- Besides checking whether the RC has legal type for the corresponding operand, need to check that type's legality from the whole target's point of view. That's because a specific type may be designated as a legal one per RC for certain instructions but it may not be generally legal in a target. In that case, we still need to legalize that value through bitcast so that the input and output of that inline asm is well prepared for its itself or its user.
I'm not sure I see what case this fixes exactly. The concept of type legality is so convoluted already.
This is a separate change. All of the test changes are GLobalISel, and only from this part
this change fixes the issue shown in llvm/test/CodeGen/AMDGPU/inline-asm.i128.ll. I was working on a similar issue reported but found your previous change removing i128 as a legal type.
llvm/test/CodeGen/AMDGPU/inline-asm.i128.ll is the exact test case for this issue and this fix. All test cases in this change just revert to the previous one. But, that newly added test is left intentionally as the regression of this fix.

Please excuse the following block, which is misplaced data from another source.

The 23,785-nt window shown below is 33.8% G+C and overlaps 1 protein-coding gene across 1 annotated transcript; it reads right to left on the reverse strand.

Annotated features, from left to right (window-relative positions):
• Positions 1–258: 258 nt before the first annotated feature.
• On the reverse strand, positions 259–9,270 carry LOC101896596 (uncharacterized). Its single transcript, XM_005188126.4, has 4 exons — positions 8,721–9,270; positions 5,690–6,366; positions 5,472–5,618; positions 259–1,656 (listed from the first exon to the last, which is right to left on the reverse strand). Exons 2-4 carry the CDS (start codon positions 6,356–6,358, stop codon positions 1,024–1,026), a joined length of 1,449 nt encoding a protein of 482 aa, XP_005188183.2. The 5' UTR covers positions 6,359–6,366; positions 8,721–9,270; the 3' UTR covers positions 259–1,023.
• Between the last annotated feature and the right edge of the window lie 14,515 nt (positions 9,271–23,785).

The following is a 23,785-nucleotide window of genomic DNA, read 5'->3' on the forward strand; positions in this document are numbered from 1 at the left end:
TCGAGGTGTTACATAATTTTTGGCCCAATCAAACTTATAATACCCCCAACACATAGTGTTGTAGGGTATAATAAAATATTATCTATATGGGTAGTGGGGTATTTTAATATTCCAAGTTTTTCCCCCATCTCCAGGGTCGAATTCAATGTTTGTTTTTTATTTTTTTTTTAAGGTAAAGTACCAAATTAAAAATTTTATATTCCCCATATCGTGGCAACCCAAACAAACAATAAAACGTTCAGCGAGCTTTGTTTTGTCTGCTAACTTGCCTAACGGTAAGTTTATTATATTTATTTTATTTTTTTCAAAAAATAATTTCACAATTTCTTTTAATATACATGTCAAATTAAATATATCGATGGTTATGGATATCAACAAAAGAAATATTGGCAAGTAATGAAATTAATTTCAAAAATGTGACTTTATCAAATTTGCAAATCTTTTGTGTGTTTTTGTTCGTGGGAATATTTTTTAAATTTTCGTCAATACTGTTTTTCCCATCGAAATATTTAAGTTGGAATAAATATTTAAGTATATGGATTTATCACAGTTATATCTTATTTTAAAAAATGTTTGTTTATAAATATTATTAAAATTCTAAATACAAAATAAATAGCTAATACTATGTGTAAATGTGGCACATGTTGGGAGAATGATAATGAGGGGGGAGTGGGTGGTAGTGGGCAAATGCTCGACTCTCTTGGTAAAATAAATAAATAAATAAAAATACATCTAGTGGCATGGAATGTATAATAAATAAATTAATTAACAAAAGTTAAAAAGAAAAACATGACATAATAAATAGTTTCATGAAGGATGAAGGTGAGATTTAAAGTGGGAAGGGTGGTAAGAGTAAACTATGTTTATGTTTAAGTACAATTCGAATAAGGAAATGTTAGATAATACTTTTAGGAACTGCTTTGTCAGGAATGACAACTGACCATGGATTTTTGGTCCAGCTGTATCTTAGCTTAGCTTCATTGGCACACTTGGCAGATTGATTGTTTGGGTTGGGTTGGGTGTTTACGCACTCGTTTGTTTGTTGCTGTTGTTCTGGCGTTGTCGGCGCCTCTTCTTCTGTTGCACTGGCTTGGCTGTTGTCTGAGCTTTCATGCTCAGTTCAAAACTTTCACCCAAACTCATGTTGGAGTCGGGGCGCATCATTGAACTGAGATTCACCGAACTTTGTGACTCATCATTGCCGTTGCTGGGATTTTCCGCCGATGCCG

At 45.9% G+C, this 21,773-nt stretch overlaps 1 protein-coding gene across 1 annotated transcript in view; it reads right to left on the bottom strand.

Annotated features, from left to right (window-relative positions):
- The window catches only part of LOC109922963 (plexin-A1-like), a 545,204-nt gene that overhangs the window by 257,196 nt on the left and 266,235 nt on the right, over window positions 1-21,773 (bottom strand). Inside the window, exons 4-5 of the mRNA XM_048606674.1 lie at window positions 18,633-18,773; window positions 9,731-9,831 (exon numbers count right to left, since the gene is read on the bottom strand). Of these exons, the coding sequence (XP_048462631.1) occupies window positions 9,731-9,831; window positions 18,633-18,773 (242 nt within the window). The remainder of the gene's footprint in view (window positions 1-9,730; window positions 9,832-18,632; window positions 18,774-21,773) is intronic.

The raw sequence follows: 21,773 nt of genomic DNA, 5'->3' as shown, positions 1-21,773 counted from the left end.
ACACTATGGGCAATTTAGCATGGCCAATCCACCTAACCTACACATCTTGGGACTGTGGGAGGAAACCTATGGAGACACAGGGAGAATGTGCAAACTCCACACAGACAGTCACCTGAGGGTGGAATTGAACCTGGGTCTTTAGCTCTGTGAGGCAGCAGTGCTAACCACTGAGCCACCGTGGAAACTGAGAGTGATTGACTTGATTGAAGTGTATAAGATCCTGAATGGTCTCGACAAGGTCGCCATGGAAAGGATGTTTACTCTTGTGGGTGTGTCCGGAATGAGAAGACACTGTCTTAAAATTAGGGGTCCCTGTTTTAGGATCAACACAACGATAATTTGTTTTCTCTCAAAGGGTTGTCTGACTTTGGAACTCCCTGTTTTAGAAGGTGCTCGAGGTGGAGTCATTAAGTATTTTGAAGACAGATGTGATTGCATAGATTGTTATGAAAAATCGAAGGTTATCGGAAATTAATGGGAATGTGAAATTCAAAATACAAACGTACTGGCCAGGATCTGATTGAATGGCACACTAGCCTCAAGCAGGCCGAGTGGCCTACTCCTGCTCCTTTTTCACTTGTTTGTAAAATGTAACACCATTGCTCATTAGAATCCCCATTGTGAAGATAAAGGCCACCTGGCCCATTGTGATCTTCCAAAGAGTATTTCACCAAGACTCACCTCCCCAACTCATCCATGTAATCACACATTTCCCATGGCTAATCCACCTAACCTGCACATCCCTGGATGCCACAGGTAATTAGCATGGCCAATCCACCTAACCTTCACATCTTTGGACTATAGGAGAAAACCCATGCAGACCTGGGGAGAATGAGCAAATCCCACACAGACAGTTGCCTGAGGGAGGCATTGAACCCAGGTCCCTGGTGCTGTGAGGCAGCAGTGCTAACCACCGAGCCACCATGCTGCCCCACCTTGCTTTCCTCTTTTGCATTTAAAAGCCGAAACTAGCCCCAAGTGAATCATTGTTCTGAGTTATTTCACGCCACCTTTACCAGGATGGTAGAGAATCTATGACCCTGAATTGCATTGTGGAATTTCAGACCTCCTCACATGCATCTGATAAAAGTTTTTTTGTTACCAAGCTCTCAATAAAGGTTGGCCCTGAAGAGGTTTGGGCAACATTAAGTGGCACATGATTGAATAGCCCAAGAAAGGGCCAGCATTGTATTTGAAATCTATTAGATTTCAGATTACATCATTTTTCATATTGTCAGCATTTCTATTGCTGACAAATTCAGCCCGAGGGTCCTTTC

So the point is to re-add i128 as a legal type?
I think I see where this is going, but it's hack on a hack. We want the type to occupy the registers, but we can't make them legal since we can't opt out of the consequences of doing so. This at least needs a comment explaining this
But, there we really should check TLI.isTypeLegal() in addition to checking RC legality. The latter is specific to that inlined assembly and the former is target-wise. Both should be checked.